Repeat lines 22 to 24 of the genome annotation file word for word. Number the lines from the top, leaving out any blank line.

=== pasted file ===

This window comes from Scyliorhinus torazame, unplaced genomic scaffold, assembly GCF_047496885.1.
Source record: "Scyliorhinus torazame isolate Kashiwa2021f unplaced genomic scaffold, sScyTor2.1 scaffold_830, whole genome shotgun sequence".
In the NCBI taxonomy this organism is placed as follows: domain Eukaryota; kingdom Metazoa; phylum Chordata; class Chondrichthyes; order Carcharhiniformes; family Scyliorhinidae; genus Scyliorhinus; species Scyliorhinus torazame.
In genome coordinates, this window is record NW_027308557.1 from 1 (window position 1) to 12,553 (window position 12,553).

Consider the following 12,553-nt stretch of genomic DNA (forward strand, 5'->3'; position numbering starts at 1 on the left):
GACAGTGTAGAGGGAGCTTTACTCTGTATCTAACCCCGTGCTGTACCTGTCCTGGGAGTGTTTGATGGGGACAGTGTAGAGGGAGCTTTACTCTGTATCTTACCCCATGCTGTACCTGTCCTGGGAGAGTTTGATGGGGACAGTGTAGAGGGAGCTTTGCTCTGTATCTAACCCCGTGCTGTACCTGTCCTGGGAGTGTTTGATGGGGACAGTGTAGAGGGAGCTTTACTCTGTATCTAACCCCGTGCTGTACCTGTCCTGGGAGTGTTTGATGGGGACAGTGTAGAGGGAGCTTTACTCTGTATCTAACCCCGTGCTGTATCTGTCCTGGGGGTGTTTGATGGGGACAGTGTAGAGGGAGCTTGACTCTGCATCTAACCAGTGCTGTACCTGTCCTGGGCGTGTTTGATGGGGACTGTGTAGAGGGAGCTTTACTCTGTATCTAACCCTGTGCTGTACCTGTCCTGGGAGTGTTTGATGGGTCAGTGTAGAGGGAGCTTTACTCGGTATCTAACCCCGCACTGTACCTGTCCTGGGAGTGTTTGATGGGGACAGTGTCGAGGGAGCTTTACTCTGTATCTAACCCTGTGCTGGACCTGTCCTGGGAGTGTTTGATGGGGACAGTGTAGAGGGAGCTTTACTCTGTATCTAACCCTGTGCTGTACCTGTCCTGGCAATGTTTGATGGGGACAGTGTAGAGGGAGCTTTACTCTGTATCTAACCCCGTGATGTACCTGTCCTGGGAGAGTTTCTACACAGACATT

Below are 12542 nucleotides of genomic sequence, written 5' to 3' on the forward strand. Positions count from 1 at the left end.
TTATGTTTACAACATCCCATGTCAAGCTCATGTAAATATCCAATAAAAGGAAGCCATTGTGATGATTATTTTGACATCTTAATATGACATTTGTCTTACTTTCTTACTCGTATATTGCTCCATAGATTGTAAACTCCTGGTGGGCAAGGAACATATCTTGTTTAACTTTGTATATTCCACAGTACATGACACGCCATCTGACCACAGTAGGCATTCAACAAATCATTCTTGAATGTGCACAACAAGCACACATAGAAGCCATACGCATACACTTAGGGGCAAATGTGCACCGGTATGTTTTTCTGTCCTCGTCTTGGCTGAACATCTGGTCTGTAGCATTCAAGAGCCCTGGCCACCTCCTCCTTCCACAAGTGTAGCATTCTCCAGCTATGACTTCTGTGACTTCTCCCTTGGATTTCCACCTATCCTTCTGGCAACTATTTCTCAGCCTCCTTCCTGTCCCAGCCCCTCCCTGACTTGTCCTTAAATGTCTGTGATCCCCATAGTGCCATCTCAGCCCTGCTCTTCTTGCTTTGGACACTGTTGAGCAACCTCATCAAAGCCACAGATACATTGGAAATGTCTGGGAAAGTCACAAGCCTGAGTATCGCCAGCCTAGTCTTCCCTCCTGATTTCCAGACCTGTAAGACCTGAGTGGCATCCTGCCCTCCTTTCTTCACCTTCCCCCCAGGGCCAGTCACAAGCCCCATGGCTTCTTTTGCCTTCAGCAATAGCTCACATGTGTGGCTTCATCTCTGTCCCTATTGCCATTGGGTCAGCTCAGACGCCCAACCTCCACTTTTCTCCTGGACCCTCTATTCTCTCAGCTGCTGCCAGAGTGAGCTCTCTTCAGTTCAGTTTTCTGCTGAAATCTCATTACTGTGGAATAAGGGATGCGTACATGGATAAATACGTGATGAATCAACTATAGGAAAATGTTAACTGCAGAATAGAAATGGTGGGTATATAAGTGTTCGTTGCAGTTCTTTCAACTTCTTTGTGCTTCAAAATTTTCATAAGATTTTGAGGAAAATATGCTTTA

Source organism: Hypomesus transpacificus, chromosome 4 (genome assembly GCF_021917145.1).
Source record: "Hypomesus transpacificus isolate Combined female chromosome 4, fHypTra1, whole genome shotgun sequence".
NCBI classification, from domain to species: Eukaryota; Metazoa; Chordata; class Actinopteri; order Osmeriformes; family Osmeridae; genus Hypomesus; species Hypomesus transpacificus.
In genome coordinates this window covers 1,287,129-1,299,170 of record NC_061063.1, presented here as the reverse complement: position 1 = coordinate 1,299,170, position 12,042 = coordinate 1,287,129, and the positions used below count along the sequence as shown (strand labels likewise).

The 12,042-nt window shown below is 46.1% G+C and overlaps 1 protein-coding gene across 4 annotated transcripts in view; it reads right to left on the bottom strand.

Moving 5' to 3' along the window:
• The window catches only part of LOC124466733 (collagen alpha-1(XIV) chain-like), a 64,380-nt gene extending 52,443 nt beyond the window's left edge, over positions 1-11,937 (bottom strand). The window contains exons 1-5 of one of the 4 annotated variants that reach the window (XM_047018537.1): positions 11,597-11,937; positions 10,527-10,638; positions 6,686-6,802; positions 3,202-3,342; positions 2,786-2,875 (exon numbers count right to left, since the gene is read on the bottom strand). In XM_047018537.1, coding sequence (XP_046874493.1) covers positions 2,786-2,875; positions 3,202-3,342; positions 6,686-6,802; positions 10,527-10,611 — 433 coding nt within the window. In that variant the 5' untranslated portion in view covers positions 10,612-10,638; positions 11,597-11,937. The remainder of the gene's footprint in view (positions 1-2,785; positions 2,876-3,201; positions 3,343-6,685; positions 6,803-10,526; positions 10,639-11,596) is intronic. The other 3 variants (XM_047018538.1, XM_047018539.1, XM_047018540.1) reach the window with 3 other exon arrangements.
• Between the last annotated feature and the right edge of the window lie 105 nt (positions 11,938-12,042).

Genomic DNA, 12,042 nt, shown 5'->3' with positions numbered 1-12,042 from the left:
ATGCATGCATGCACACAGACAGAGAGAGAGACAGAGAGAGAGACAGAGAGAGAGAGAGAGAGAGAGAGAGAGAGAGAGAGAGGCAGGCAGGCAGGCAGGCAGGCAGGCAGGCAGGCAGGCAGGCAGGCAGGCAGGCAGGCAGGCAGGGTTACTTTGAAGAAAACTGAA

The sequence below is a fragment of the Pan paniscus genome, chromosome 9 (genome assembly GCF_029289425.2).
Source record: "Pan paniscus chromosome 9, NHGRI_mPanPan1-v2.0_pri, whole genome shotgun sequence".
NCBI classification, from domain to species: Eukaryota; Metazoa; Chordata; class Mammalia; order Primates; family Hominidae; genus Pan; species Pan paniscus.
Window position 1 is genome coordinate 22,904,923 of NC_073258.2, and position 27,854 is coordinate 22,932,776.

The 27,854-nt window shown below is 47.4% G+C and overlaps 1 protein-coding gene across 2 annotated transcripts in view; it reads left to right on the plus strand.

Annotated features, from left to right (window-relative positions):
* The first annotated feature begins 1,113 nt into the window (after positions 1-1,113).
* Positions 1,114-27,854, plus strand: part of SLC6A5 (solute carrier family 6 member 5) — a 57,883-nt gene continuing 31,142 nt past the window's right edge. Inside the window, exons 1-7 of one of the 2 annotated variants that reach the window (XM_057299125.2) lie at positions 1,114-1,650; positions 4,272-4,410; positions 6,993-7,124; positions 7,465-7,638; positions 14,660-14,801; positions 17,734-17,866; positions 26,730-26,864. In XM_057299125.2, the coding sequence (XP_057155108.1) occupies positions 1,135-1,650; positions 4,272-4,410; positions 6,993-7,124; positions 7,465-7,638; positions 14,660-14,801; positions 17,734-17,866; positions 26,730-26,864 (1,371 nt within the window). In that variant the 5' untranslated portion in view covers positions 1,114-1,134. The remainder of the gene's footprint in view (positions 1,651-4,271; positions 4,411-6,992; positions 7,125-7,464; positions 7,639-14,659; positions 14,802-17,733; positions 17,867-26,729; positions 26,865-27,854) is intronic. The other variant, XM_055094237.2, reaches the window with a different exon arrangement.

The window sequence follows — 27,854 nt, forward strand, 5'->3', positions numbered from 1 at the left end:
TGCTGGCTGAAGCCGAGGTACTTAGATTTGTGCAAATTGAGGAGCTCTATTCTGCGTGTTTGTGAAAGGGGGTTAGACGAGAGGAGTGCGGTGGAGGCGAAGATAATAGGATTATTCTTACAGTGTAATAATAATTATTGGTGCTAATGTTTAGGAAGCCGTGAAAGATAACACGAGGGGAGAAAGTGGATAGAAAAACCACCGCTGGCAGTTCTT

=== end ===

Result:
Window position 1 is genome coordinate 22,904,923 of NC_073258.2, and position 27,854 is coordinate 22,932,776.

The 27,854-nt window shown below is 47.4% G+C and overlaps 1 protein-coding gene across 2 annotated transcripts in view; it reads left to right on the plus strand.

Annotated features, from left to right (window-relative positions):